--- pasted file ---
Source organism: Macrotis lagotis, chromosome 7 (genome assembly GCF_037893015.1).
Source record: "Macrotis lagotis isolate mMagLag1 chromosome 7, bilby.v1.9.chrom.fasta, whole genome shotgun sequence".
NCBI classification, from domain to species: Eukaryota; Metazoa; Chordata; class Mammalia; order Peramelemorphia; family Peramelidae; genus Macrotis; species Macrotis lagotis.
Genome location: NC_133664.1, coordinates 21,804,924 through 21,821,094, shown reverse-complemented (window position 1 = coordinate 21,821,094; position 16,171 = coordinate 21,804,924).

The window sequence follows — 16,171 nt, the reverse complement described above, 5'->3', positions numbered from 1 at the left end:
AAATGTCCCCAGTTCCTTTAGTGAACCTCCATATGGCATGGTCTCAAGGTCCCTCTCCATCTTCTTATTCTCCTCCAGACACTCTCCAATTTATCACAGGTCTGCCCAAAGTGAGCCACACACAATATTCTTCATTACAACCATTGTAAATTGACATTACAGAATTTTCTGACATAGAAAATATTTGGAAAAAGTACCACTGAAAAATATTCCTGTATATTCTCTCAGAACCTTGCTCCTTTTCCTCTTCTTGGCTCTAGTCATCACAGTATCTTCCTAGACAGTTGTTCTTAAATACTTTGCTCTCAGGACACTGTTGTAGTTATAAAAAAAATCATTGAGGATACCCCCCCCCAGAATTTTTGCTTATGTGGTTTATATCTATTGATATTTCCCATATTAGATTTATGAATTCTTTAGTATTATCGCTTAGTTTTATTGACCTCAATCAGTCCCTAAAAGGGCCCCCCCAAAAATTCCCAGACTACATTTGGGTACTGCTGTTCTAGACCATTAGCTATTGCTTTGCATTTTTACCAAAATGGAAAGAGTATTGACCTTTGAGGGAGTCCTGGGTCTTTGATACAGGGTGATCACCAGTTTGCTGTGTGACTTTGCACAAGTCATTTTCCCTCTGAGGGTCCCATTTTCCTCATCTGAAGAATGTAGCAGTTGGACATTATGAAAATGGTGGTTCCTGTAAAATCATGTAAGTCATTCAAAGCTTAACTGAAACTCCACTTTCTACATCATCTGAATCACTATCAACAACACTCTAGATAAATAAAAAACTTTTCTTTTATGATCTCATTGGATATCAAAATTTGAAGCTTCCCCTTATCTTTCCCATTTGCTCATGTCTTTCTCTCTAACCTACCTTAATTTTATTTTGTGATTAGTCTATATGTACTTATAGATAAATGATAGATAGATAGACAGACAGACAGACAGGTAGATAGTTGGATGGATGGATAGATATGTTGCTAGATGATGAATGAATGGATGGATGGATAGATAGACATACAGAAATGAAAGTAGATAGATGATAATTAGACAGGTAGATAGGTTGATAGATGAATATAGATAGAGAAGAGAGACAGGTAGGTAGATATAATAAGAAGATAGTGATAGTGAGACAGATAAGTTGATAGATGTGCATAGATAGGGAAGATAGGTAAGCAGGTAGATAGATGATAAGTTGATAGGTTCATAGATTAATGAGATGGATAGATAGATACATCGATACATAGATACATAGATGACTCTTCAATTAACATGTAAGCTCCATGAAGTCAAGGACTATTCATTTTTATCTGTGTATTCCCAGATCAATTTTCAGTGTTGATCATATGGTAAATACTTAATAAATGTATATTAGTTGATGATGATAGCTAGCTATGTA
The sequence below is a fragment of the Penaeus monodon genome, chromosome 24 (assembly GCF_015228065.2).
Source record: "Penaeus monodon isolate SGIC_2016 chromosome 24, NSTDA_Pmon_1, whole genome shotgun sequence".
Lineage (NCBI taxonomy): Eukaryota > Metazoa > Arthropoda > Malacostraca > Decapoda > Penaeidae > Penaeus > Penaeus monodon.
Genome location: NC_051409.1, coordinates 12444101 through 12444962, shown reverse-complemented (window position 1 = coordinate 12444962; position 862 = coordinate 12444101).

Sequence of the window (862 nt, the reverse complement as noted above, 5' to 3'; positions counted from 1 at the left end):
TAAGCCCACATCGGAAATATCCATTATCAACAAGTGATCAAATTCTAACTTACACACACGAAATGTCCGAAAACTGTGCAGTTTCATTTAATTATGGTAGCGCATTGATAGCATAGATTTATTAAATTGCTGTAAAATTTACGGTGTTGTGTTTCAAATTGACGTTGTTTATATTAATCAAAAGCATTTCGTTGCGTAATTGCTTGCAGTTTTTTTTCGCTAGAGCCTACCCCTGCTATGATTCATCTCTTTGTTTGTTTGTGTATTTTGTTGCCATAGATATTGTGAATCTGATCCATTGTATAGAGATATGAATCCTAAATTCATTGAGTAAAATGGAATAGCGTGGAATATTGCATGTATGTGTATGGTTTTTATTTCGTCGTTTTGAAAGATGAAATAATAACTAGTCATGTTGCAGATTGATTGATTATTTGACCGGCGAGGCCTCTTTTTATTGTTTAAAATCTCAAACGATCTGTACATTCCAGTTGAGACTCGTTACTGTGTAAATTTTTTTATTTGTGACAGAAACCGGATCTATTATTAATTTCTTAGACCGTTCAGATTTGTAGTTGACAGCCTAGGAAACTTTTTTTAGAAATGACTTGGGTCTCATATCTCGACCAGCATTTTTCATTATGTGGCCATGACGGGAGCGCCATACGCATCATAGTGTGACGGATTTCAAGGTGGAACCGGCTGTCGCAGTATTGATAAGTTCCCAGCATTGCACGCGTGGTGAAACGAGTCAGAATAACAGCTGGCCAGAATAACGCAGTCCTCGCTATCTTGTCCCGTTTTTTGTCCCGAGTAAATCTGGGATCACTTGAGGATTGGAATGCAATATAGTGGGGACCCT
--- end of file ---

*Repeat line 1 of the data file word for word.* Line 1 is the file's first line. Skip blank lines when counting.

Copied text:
Source organism: Macrotis lagotis, chromosome 7 (genome assembly GCF_037893015.1).